I have been working with fireman and policemen for over 20 years. That is my specialty. I cover the whole financial picture and they appreciate that. We talk estate planning, pensions, insurance planning, options, college planning and many other topics important to their future and their family’s future. I have learned a lot about both the Fire Department and Police Department pension systems along the way. Retirement planning is not one size fits all. I can gather information in our first meeting to get a gauge on their needs. I never push. I give them options and let them make the choices based on what we discussed. I empower them with the information they need to make decisions.
Did you consider yourself a people person?
You need to have a great sense of humor when you’re doing financial planning. I think my clients really appreciate that, coupled along with my realism, I don’t sugarcoat and I like to keep things plain and simple. I can actually see the physical transformation of a new client go from tense to relaxed once they see what I’m about and we get to know each other. I also keep my fees very competitive. As advisors, we have a lot of competition, so don’t kid yourself. Someone can take your client away in a snap and it doesn’t take much.
What is the best advice you’ve received along the way?
Don’t take it personally.
You never know what someone is going through or has been through, sometimes you need to take a step back or take a breath. Working in a male dominated environment with mostly male clients has given me very thick skin.
If you could offer a piece of advice to a young Financial Advisor just starting out, what would it be?
It’s important to listen, don’t talk so much. Your clients need to be educated, but they also need to be heard. People like to talk about themselves, so let them talk. You need to know who and what you’re dealing with. Also, treat your back office with the respect they deserve. As someone who has worn many hats in Operations, you catch more flies with honey than vinegar. It’s cliché, but it’s the truth. These are the folks that are going to get your business processed.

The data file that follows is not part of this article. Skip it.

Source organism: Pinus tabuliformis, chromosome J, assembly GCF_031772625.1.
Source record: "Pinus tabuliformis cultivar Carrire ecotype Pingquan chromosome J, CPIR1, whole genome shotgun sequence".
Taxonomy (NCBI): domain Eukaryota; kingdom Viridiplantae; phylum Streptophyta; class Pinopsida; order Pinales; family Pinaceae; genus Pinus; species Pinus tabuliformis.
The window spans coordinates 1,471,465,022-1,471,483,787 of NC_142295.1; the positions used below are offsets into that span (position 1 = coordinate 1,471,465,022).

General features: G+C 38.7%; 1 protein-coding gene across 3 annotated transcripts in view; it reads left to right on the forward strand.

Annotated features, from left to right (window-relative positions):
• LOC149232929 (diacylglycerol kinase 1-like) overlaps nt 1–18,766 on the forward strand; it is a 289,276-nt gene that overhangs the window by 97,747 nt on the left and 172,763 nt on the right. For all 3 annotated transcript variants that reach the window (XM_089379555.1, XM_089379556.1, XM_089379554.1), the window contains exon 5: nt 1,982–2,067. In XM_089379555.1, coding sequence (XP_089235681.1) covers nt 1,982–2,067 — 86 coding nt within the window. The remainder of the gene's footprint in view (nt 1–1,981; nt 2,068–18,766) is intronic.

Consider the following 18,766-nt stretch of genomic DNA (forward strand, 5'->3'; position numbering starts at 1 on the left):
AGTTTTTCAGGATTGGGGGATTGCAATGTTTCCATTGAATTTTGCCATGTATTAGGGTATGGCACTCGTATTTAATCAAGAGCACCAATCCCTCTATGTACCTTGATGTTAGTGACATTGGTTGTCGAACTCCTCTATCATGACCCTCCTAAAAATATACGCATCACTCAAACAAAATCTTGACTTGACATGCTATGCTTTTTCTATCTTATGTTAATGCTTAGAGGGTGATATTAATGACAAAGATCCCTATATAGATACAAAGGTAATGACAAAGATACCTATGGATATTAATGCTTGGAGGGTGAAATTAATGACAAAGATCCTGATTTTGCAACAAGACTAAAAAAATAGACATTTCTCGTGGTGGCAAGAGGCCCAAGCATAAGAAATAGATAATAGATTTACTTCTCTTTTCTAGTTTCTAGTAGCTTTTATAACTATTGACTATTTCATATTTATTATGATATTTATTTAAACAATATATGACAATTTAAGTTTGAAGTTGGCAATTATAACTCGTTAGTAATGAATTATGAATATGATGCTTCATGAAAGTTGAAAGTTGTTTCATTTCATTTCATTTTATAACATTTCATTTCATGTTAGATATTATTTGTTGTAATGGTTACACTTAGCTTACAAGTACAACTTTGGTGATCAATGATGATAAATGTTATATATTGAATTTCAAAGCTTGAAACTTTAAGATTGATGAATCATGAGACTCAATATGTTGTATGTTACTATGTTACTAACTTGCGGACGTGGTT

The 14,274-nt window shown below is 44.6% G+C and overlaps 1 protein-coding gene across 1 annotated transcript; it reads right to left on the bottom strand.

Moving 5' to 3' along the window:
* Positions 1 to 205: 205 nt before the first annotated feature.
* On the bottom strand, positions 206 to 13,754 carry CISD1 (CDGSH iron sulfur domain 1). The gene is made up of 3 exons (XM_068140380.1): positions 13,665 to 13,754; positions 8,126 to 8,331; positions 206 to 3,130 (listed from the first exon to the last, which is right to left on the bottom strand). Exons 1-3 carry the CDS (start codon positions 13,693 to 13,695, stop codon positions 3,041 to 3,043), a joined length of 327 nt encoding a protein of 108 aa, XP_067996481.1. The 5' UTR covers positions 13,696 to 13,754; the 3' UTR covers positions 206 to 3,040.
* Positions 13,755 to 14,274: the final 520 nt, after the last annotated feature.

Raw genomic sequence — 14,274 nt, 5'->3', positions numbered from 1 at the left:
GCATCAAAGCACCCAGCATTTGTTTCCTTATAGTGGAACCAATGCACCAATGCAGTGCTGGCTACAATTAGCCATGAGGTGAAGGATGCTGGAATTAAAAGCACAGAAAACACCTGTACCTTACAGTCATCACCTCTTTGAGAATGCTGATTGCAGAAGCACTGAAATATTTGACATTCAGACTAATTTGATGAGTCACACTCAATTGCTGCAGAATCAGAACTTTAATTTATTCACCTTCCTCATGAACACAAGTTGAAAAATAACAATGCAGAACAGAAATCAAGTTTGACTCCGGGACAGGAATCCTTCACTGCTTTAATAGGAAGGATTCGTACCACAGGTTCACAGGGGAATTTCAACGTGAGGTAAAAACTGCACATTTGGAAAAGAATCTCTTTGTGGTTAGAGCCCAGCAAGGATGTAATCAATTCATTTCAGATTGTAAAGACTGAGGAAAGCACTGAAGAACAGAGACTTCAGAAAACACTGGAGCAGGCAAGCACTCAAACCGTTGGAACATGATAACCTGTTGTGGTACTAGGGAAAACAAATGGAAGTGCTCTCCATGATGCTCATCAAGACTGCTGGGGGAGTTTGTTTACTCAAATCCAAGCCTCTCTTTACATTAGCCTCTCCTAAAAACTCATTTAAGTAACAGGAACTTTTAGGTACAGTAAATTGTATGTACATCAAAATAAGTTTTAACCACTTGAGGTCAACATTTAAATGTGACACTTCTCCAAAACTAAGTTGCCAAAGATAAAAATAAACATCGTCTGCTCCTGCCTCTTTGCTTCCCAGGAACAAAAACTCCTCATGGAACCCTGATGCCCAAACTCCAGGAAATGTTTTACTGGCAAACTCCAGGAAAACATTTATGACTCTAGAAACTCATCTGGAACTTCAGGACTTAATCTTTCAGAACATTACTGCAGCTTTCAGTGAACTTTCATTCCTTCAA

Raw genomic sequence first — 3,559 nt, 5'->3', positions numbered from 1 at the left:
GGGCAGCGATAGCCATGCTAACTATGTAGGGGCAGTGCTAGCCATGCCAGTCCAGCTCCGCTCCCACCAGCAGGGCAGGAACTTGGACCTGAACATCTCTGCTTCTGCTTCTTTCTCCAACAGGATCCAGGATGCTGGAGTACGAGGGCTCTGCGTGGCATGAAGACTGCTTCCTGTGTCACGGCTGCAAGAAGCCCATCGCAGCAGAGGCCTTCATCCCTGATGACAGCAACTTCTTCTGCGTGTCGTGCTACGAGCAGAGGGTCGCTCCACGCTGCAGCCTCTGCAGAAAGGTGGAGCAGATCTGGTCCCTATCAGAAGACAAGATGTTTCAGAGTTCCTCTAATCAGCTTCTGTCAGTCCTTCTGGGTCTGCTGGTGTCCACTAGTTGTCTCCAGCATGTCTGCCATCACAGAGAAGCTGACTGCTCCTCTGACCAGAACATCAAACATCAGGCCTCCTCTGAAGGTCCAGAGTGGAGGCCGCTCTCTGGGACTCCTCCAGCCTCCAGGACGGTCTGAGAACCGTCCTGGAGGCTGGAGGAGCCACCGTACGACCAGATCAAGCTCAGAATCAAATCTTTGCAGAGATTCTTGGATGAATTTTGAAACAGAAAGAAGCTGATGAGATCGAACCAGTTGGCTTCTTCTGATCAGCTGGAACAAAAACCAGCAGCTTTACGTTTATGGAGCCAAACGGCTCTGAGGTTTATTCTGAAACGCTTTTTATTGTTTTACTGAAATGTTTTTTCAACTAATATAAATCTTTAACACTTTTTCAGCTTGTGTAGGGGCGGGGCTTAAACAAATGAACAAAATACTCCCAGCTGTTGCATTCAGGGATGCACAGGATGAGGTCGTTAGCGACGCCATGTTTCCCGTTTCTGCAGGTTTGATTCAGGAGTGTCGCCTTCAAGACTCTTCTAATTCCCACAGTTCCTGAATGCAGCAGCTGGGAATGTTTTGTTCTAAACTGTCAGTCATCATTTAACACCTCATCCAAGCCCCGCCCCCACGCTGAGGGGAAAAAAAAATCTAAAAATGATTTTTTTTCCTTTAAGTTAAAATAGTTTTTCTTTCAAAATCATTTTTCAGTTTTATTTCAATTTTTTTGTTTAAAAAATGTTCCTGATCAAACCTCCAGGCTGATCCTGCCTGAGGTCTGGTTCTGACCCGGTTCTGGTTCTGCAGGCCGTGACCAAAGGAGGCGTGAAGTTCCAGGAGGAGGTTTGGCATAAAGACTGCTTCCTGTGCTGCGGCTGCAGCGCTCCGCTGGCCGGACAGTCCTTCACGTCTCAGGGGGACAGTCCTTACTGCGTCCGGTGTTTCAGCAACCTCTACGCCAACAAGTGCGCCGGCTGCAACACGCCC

And lastly, you have to give “free time” to get the client. You may not win them over at your first meeting, or even within a year or two. When they call, answer. You may end up getting that rollover when they retire because you answered the call when someone else didn’t. I have found this has worked for me time and time again. It has also gotten me many referrals. Relationships are cultivated just like a garden.
The information contained in this blog is for illustrative purposes only, and is not intended to serve as investment or tax planning advice as it does not contend to address the financial objectives, situation, or specific needs of any individual investor. Such recommendations can only be made after personal consultation.